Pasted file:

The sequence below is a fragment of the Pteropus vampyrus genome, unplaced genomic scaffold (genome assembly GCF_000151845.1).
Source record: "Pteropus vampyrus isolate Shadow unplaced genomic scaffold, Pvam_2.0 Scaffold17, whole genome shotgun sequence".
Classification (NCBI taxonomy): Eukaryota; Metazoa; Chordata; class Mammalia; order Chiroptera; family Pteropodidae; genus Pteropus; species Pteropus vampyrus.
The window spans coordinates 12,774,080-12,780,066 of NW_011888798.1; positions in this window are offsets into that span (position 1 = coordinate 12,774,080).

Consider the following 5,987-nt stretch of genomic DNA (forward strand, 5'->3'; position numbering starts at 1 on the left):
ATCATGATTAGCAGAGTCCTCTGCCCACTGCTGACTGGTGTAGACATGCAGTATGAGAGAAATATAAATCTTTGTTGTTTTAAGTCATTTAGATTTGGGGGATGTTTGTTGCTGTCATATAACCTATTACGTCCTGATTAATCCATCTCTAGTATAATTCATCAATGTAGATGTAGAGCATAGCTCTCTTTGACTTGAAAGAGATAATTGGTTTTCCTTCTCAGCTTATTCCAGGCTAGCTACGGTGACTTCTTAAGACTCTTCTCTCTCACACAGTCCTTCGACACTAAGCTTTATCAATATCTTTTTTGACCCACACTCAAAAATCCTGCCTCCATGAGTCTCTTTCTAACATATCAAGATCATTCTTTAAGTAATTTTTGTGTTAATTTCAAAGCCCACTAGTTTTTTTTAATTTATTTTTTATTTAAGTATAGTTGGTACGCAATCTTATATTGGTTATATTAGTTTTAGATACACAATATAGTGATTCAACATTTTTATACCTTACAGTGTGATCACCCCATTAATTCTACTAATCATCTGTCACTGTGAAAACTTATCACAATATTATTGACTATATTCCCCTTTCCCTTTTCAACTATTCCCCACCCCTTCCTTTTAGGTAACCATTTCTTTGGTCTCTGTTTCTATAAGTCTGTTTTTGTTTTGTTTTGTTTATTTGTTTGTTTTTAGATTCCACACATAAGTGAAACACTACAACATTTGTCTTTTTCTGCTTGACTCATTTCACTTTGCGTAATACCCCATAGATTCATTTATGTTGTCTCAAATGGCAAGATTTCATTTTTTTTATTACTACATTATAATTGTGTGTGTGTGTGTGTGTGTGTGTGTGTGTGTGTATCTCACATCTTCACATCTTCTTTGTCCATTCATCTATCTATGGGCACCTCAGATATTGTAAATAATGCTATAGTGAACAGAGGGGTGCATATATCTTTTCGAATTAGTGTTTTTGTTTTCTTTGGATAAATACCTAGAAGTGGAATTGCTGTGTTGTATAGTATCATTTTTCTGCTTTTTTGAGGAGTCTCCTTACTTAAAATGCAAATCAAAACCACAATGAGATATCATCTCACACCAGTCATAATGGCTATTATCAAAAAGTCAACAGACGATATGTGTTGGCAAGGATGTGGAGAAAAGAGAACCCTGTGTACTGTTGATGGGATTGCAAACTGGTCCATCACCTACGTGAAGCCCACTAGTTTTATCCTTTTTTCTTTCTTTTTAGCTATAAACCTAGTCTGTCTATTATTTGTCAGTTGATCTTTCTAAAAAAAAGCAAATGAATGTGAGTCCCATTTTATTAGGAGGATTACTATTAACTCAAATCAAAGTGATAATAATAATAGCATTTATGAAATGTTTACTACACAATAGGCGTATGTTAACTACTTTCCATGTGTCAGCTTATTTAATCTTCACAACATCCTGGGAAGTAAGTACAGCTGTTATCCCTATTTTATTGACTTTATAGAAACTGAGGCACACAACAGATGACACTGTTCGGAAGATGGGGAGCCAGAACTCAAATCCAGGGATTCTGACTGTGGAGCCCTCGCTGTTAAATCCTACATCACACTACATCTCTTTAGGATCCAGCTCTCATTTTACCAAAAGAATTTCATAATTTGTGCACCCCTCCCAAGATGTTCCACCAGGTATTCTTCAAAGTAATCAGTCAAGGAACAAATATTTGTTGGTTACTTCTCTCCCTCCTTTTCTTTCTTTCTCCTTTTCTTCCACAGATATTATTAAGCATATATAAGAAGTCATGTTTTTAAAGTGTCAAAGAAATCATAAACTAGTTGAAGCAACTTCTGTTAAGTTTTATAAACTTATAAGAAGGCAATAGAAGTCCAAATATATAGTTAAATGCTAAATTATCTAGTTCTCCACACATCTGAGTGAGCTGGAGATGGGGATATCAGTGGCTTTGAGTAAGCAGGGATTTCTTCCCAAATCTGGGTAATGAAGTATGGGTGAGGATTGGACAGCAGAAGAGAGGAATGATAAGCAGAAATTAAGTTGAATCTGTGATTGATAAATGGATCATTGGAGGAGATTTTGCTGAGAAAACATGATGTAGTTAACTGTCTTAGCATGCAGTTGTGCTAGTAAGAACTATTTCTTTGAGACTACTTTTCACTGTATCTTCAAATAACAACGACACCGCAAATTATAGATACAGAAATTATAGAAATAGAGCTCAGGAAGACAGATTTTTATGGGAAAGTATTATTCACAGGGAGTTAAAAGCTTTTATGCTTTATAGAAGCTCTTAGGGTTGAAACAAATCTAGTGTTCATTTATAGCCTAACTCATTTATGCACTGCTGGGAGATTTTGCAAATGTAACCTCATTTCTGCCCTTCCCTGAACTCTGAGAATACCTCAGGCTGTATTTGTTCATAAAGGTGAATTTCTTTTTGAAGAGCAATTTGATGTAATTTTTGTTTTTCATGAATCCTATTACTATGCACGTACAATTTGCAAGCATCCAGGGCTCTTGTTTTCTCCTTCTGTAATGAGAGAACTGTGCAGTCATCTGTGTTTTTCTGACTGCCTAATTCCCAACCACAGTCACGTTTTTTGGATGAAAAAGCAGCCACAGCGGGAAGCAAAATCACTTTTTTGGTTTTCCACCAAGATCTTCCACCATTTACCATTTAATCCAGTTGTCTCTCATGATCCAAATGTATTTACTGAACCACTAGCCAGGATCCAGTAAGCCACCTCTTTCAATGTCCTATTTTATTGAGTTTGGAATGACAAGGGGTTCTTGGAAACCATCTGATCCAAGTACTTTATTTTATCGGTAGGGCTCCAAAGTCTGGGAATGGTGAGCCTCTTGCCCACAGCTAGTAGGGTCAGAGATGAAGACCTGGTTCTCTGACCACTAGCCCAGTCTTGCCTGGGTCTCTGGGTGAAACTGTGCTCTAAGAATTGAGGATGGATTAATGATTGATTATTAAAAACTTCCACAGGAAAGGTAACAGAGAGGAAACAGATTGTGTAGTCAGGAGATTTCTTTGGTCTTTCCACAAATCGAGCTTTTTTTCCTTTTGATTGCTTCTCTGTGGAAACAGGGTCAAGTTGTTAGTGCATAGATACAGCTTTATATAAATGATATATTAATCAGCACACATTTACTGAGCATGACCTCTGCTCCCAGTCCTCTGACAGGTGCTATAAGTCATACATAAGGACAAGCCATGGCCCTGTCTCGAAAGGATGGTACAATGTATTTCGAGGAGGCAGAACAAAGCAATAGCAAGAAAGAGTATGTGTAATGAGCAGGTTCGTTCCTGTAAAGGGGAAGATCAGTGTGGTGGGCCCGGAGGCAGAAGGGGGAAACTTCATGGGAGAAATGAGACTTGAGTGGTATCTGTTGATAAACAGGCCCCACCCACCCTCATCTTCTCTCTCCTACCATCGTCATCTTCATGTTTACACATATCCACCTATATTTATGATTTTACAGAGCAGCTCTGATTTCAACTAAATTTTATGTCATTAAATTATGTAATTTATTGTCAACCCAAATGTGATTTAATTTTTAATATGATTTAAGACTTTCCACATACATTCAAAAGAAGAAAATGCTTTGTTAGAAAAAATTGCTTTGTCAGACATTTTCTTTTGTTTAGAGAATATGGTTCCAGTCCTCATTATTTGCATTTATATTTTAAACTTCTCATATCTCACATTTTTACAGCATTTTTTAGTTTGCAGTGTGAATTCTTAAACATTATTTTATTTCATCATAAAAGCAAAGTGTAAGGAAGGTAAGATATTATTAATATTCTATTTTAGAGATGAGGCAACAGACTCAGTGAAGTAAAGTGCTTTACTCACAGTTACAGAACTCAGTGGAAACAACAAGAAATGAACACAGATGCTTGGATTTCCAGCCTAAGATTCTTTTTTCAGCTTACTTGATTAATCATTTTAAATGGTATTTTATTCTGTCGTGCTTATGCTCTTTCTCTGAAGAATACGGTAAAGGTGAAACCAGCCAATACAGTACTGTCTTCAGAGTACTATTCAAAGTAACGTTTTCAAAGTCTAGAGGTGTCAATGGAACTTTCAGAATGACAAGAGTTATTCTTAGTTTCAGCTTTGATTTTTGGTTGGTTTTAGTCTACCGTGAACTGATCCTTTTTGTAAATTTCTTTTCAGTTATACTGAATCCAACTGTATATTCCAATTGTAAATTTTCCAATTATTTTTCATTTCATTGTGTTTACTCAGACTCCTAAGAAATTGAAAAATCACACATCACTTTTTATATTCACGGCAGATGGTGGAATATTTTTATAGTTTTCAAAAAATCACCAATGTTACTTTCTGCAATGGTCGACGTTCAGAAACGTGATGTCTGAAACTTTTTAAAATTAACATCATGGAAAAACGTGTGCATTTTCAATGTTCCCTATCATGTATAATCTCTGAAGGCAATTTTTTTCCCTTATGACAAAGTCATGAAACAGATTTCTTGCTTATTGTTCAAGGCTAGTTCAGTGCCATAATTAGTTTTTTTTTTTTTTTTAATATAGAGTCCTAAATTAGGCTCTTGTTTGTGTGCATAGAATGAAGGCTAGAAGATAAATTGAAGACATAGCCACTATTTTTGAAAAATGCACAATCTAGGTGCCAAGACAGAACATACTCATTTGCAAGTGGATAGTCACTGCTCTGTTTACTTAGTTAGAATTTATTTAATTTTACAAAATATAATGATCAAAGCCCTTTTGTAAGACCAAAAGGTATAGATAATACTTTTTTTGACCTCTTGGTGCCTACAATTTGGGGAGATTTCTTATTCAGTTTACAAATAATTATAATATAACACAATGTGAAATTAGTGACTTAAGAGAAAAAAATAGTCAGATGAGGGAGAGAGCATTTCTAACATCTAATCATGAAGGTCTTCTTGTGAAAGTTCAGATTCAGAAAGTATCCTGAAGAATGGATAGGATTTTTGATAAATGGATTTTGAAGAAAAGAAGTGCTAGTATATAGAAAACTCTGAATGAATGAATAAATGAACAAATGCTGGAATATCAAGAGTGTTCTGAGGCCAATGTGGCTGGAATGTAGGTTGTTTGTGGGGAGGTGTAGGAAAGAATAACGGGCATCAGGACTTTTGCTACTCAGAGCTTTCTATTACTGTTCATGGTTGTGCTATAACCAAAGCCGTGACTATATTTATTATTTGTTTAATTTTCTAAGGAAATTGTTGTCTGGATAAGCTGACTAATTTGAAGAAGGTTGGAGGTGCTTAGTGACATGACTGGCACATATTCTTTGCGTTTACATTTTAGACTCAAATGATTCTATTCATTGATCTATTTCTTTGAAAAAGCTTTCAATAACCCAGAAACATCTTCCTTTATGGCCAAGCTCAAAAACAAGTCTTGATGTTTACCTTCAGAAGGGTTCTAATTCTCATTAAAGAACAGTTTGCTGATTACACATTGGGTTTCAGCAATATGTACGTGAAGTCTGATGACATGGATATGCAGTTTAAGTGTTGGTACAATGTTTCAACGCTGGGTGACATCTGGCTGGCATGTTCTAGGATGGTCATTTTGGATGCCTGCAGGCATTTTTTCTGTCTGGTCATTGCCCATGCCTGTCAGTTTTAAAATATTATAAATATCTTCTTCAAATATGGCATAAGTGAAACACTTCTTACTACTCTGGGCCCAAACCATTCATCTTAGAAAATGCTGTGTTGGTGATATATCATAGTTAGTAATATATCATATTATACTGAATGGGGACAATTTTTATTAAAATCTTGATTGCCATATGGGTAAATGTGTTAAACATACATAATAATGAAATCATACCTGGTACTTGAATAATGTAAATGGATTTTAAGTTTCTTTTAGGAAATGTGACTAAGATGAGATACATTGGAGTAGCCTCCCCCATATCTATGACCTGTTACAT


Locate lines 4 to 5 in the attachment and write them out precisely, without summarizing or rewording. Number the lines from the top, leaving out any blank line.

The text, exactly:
The window spans coordinates 12,774,080-12,780,066 of NW_011888798.1; positions in this window are offsets into that span (position 1 = coordinate 12,774,080).

Consider the following 5,987-nt stretch of genomic DNA (forward strand, 5'->3'; position numbering starts at 1 on the left):